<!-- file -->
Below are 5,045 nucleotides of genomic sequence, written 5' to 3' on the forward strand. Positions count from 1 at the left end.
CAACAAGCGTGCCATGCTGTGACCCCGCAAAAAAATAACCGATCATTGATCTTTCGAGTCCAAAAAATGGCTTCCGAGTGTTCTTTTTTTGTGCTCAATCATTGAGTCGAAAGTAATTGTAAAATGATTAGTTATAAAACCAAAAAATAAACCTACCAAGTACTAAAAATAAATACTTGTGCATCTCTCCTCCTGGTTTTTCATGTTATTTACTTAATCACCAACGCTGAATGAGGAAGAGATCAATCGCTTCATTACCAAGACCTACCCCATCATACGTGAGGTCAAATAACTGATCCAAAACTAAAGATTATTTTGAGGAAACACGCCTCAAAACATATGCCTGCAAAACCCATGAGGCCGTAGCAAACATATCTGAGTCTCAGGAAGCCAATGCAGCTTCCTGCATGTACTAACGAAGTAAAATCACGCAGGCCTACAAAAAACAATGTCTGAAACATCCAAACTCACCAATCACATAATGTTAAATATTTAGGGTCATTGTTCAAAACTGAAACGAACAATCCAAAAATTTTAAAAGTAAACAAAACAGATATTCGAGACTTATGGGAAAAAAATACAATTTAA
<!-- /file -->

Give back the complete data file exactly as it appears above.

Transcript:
Below are 5,045 nucleotides of genomic sequence, written 5' to 3' on the forward strand. Positions count from 1 at the left end.
CAACAAGCGTGCCATGCTGTGACCCCGCAAAAAAATAACCGATCATTGATCTTTCGAGTCCAAAAAATGGCTTCCGAGTGTTCTTTTTTTGTGCTCAATCATTGAGTCGAAAGTAATTGTAAAATGATTAGTTATAAAACCAAAAAATAAACCTACCAAGTACTAAAAATAAATACTTGTGCATCTCTCCTCCTGGTTTTTCATGTTATTTACTTAATCACCAACGCTGAATGAGGAAGAGATCAATCGCTTCATTACCAAGACCTACCCCATCATACGTGAGGTCAAATAACTGATCCAAAACTAAAGATTATTTTGAGGAAACACGCCTCAAAACATATGCCTGCAAAACCCATGAGGCCGTAGCAAACATATCTGAGTCTCAGGAAGCCAATGCAGCTTCCTGCATGTACTAACGAAGTAAAATCACGCAGGCCTACAAAAAACAATGTCTGAAACATCCAAACTCACCAATCACATAATGTTAAATATTTAGGGTCATTGTTCAAAACTGAAACGAACAATCCAAAAATTTTAAAAGTAAACAAAACAGATATTCGAGACTTATGGGAAAAAAATACAATTTAA